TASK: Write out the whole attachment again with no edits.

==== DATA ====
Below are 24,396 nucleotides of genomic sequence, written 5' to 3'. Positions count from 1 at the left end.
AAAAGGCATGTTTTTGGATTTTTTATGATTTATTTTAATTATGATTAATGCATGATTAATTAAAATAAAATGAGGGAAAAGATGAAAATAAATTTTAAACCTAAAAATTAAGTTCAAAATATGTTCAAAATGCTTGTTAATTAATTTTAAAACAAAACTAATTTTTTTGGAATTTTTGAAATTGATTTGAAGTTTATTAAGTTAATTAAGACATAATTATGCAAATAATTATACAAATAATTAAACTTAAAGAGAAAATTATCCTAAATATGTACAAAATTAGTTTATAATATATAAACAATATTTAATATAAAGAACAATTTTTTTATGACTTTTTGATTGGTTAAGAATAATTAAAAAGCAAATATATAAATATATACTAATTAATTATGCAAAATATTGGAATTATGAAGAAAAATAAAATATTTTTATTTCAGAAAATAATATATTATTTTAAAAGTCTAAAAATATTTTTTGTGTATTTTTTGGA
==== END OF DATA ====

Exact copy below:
Below are 24,396 nucleotides of genomic sequence, written 5' to 3'. Positions count from 1 at the left end.
AAAAGGCATGTTTTTGGATTTTTTATGATTTATTTTAATTATGATTAATGCATGATTAATTAAAATAAAATGAGGGAAAAGATGAAAATAAATTTTAAACCTAAAAATTAAGTTCAAAATATGTTCAAAATGCTTGTTAATTAATTTTAAAACAAAACTAATTTTTTTGGAATTTTTGAAATTGATTTGAAGTTTATTAAGTTAATTAAGACATAATTATGCAAATAATTATACAAATAATTAAACTTAAAGAGAAAATTATCCTAAATATGTACAAAATTAGTTTATAATATATAAACAATATTTAATATAAAGAACAATTTTTTTATGACTTTTTGATTGGTTAAGAATAATTAAAAAGCAAATATATAAATATATACTAATTAATTATGCAAAATATTGGAATTATGAAGAAAAATAAAATATTTTTATTTCAGAAAATAATATATTATTTTAAAAGTCTAAAAATATTTTTTGTGTATTTTTTGGA